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Dublin: 9°C Wednesday 26 January 2022

Ombudsman: Children's rights referendum won't bring "radical change"

Emily Logan said she had seen a “cautious approach” taken to any change in the constitution in the past.

Children's Ombudsman Emily Logan
Children's Ombudsman Emily Logan
Image: Sasko Lazarov/Photocall Ireland

THE CHILDREN’S OMBUDSMAN has said that the referendum on children will not bring “radical change”.

Ombudsman Emily Logan was speaking about the referendum in an interview with broadcaster Miriam O’Callaghan on RTE Radio 1′s Miriam Meets, alongside her husband Connell Foley from Concern.

She first called for a referendum in 2005 “after it became obvious that people are making really important decisions for children that often can have a profound effect on them, but there is no obligation for them to consider the interests of children”.

She said in relation to a children’s referendum that:

I think what we are looking at is not a children’s rights referendum – we are not talking about a radical change here in Ireland.

Logan said that Irish people are “attached to our constitution” and “people see it as a barometer of our social and moral values”.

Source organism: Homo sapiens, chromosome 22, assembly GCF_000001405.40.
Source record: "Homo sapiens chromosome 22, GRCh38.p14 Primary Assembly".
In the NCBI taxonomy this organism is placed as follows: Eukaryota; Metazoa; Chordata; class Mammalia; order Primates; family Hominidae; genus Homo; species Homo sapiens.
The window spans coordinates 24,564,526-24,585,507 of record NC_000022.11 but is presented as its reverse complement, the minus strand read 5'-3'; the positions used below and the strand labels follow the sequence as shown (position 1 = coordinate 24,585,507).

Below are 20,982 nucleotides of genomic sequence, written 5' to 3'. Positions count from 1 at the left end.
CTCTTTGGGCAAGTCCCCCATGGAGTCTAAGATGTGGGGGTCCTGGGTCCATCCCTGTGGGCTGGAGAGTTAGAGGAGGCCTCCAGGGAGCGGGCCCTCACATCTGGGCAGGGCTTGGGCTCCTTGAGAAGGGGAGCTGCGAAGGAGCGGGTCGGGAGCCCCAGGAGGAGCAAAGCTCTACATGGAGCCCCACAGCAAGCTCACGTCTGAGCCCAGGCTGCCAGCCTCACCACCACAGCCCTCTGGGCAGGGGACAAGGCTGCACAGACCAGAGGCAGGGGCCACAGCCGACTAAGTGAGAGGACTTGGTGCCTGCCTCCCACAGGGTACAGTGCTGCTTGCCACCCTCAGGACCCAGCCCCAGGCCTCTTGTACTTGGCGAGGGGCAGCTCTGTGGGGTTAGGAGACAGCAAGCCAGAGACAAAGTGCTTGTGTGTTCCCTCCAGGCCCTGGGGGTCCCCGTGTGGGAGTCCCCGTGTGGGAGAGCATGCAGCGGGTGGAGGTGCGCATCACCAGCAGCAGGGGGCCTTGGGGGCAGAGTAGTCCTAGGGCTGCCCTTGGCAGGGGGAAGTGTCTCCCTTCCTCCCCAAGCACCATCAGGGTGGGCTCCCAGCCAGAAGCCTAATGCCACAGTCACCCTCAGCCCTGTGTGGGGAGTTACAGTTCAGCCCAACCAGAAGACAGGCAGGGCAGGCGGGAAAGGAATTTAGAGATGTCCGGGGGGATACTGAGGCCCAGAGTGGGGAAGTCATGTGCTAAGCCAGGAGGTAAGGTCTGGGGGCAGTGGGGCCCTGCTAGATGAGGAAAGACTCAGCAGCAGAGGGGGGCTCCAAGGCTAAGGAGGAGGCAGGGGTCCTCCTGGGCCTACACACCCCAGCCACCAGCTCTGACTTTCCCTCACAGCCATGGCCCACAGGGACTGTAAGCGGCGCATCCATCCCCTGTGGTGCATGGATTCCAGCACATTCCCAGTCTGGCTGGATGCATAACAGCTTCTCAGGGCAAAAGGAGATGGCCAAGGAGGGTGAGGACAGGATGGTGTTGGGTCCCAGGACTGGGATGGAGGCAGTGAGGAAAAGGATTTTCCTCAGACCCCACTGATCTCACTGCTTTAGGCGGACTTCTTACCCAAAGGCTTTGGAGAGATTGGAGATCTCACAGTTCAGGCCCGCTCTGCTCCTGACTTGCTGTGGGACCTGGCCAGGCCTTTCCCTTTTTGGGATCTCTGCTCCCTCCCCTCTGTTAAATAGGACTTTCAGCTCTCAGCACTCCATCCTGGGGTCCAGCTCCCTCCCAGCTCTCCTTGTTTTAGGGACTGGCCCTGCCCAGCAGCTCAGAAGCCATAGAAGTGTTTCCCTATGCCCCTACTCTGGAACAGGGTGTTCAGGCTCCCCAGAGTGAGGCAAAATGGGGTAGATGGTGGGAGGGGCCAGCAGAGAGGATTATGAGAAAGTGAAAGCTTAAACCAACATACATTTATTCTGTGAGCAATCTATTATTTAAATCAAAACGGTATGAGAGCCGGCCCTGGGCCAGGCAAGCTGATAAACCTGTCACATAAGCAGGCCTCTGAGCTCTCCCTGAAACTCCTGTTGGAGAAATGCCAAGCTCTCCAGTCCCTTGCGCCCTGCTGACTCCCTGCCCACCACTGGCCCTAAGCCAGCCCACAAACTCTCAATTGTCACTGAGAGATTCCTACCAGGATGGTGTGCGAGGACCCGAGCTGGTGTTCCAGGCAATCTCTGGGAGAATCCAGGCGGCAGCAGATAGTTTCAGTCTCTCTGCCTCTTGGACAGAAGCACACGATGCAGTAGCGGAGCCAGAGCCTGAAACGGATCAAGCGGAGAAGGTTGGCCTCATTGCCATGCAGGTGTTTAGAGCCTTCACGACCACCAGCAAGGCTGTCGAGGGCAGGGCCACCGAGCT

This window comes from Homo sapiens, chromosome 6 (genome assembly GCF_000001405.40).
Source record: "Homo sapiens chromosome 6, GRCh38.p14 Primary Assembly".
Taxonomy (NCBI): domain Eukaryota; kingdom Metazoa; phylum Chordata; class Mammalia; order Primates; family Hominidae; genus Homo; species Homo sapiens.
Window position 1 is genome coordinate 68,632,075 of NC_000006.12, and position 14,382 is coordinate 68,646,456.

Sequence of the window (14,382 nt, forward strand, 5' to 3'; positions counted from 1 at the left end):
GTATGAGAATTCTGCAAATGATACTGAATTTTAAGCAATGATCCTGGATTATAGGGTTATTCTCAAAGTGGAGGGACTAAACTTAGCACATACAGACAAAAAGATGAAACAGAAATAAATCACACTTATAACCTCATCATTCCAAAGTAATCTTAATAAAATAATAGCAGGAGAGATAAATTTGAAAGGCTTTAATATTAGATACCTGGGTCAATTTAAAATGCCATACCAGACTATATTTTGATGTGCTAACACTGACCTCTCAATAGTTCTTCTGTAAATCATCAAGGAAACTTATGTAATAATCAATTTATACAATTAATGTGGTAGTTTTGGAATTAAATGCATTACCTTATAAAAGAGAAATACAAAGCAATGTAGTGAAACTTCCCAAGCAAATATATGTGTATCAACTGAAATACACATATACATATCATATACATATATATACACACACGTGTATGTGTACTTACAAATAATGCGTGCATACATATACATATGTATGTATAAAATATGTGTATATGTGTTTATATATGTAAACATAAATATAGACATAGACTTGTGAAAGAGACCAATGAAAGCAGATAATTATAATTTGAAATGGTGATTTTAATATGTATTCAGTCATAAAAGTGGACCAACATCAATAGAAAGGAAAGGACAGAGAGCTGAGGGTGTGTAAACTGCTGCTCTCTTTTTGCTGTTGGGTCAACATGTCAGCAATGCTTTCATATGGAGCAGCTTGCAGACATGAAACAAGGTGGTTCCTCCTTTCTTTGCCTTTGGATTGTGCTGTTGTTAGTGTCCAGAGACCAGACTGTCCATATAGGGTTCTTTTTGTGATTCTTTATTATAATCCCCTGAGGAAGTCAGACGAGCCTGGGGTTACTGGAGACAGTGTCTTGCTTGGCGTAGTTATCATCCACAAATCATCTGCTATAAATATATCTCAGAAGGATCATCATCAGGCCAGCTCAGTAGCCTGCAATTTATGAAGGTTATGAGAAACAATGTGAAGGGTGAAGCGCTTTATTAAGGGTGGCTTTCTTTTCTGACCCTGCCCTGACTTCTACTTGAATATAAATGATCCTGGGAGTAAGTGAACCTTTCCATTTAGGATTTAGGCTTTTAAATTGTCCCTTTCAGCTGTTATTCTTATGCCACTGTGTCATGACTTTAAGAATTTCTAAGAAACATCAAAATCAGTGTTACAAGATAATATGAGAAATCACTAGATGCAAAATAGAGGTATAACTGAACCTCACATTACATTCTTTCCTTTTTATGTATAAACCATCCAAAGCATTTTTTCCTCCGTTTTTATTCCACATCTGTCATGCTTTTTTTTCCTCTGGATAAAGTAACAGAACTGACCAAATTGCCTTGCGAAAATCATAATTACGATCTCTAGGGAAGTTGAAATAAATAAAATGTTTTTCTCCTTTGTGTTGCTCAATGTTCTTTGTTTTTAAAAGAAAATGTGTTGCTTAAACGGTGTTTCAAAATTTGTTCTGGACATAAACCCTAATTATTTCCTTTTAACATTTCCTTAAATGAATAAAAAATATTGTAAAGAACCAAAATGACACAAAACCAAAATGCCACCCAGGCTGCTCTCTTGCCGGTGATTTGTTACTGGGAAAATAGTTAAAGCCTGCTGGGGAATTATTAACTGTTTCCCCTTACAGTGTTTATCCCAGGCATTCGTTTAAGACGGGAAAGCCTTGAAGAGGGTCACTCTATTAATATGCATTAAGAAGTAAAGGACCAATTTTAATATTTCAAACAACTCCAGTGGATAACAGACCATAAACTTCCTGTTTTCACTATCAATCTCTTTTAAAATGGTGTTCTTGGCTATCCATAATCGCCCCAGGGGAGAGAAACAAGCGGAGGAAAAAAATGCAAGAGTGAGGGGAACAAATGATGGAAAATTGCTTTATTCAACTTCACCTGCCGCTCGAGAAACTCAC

She said that she had seen a “cautious approach” taken to any change in the constitution “so I think what we will see is not radical”.

Logan added that she feels strongly about people having to respect views of children, particularly children in care, and the interaction between the State and children who need additional support.

O’Callaghan asked Logan if she was interested in entering politics, but she ruled out the idea.

In June, Tánaiste Eamon Gilmore said that the government is committed to holding the referendum on children’s rights, and hoped to do so this autumn.

He made the comments following the publication of a report into the deaths of children in State care.

Read: Children’s Ombudsman criticises application of ‘in camera’ rule on child cases>

Read: ‘Standalone’ referendum on children’s rights to be held this autumn – Gilmore>

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